Q: I’m a foreign national and I would like to send my film to festivals inside and outside the United States.
Do I have to register my movie with the U.S. Copyright Office or other international offices? For example, Thailand’s copyright office is a bureaucratic organization with lots of red tape that doesn’t support English registrations.
First things first. In the U.S., you don’t have to register your copyrights at all. It’s commonly believed that registration is required in order for copyright law to kick in and protect your work, but it’s not true. Once you’ve created the work, it is automatically granted copyright protection. Registration provides certain benefits—like statutory damages—which makes it a good idea, though. You also never know when you’ll have to defend your work, and if you want to sue for copyright infringement, registration is necessary before you can file your papers in court.
And luckily for you, if you want to screen your film in the U.S., you’ll be happy to know that foreign copyrights are recognized here, granted the same rights as works of art created domestically. So you don’t have to register your film to be given copyright protection under U.S. law, but if you wanted to register it, you are allowed to. The Copyright Office explicitly permits works of foreign origin to be registered in the U.S. as long as they are unpublished (for example, if you haven’t screened your film publicly).
Outside the U.S., however, is where things get difficult. See, international copyright law doesn’t exist as a single monolithic area of practice. There’s no such thing as an “international copyright” that covers you everywhere you go. Copyright laws are determined country by country, so works created in one place may not enjoy the same rights and protections in others. That’s how a work of art can be in the public domain in France but still be protected under copyright law in the U.S.
In order to normalize copyright protections across international borders, several treaties were enacted, the most prominent of which are the Berne Convention and the Universal Copyright Convention (UCC). Very generally, these two treaties recognize artists’ copyrights and provide minimum protections regardless of which country the work originates from or which country the infringement takes place. The Berne Convention in particular allows artists to use the copyright laws of whichever country the infringement took place in, even if the work originated somewhere else. So if your film originated in Germany but was infringed in Lebanon, Lebanon would be required to treat your film under its copyright laws the same way it would treat a film of Lebanese origin.
There are two hiccups with these treaties, however. First, they only apply to member countries. Most countries, including the U.S., have joined one or both. But if your work is infringed in say Iran or Somalia, neither of which are members, there’s pretty much nothing you can do to fight infringement. Second, even if your film is infringed in a member country, you’re stuck filing your lawsuit in your home country unless you’re financially able to defend it abroad. And if that’s the case, the likelihood of your lawsuit actually being effective is slim to nil. A court needs jurisdiction over the offending party, after all, and a court in France is going to have a tough time enforcing financial or injunctive relief against an infringer in Afghanistan. Sadly, the relevant factor here isn’t your rights under the law, but whether you can afford to defend your rights at all.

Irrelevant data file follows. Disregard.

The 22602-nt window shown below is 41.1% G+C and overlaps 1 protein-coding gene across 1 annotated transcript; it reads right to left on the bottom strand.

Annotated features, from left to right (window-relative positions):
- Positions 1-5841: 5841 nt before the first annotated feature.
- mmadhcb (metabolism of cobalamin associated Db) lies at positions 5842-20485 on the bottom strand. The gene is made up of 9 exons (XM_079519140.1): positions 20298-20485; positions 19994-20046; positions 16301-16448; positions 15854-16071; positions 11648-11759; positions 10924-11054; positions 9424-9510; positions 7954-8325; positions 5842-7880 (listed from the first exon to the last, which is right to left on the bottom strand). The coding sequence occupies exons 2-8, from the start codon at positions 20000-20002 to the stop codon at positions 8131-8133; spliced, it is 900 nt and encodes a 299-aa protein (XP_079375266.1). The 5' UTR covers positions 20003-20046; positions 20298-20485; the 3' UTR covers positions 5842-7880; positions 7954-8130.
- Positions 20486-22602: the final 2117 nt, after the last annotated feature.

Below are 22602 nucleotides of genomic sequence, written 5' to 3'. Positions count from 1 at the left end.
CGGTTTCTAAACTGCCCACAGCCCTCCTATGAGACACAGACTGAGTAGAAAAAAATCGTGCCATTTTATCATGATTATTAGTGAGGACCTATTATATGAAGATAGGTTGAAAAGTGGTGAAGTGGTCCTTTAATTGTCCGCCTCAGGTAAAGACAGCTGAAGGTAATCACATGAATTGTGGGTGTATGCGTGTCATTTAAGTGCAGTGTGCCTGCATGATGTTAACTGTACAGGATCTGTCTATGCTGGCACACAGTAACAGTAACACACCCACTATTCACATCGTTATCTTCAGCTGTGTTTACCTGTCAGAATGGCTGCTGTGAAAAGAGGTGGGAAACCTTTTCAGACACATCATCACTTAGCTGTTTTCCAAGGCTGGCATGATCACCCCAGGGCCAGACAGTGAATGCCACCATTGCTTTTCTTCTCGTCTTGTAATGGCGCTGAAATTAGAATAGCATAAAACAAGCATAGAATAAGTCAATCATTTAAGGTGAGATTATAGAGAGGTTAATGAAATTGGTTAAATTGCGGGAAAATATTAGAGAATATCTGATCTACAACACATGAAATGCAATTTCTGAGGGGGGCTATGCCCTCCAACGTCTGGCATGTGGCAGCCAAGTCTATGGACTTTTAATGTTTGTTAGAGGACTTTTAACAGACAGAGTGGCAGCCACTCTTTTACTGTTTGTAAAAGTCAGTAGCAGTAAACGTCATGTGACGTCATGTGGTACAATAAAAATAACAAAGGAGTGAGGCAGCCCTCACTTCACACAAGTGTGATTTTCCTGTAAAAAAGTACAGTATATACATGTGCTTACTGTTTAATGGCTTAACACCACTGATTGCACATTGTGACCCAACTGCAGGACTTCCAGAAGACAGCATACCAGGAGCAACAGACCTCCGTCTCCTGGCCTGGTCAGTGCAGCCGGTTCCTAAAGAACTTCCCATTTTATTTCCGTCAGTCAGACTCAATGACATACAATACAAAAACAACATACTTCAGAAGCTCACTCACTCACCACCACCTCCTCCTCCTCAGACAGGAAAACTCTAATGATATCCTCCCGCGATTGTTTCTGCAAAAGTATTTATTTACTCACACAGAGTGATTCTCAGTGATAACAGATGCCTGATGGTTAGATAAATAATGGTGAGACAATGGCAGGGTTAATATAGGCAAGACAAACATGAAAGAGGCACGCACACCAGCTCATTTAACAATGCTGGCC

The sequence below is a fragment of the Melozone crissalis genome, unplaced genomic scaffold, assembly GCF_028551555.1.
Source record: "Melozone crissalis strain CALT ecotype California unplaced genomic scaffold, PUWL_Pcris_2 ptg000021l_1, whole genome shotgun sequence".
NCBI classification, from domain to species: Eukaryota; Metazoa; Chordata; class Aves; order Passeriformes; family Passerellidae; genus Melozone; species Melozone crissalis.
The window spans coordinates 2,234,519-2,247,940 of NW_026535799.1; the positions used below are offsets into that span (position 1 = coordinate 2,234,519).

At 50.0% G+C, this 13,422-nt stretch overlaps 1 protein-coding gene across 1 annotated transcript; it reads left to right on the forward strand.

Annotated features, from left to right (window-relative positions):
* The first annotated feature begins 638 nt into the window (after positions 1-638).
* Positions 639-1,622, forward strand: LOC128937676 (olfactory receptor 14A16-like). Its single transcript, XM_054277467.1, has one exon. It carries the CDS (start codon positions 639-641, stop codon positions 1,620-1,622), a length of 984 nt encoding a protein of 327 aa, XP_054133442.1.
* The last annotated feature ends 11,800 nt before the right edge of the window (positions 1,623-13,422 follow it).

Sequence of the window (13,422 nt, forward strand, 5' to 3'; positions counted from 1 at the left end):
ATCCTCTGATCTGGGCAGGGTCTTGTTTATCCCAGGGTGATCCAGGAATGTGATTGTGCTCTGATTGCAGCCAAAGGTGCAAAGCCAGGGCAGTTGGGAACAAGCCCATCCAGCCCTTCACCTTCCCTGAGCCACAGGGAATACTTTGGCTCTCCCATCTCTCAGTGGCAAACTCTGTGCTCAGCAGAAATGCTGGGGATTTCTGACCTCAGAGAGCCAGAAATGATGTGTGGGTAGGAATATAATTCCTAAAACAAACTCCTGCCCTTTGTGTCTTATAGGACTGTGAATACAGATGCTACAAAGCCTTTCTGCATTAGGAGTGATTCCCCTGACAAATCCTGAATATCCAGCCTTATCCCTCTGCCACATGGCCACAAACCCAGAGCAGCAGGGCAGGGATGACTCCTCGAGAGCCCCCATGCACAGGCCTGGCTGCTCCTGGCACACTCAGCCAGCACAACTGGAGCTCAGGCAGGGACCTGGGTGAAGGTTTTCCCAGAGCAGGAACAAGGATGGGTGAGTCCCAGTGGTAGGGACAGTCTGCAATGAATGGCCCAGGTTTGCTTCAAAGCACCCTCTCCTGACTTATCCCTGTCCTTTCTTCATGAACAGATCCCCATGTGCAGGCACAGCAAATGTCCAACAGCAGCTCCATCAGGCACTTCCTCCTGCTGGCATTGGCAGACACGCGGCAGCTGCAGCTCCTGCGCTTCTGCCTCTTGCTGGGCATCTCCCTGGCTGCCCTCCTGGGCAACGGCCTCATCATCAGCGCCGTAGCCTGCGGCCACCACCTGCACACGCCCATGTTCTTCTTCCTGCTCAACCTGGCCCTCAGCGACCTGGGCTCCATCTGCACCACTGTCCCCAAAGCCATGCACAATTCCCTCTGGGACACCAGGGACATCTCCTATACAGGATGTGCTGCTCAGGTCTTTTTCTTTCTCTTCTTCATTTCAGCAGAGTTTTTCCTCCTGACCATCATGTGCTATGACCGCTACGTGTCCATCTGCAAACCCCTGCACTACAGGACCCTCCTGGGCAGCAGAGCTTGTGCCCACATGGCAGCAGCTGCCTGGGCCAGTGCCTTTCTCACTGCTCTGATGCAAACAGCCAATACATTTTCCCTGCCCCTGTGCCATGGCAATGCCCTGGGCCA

In your particular case, there are two things you need to do. First, look up which countries the festivals you’re submitting to take place in and find out whether they’re members of the Berne Convention and/or the UCC. Second, look into their copyright laws and find out if registration of the copyright is required or even possible. Many Western countries have copyright laws similar to that of the U.S., which means registration isn’t required in order to have copyright protection.
Unfortunately, there isn’t an overarching entity, like the U.N., where you can register your copyright. You have to do it country by country. But at least once you’ve done your research, you can make a decision as to whether registering your film’s copyright country by country is a worthwhile activity.
And make sure you actually get accepted into a festival before starting down this road. The last thing you want is to spend your limited time learning Thai copyright law if it’s not going to actually be useful to you! MM
Gregory R. Kanaan, Esq. is a Boston-based attorney representing artists, filmmakers and designers in Massachusetts and New York. His practice focuses on entertainment and art law, as well as intellectual property issues. He has resolved disputes involving copyrights, publicity rights, trademarks, and contractual disputes for a wide range of independent filmmakers and design professionals. Prior to becoming an attorney, Mr. Kanaan was a television producer, creating documentaries and series for The Discovery Channel, Court TV, TLC, and A&E, among others. When not practicing law, Mr. Kanaan writes for his blog, The [Legal] Artist, which aims to educate creative professionals on the legal issues that affect them most.
The answers to legal questions provided here are for general education and information purposes only, and are not legal advice or legal opinions. The information provided in this article is not intended to create a lawyer-client relationship between Mr. Kanaan and a reader.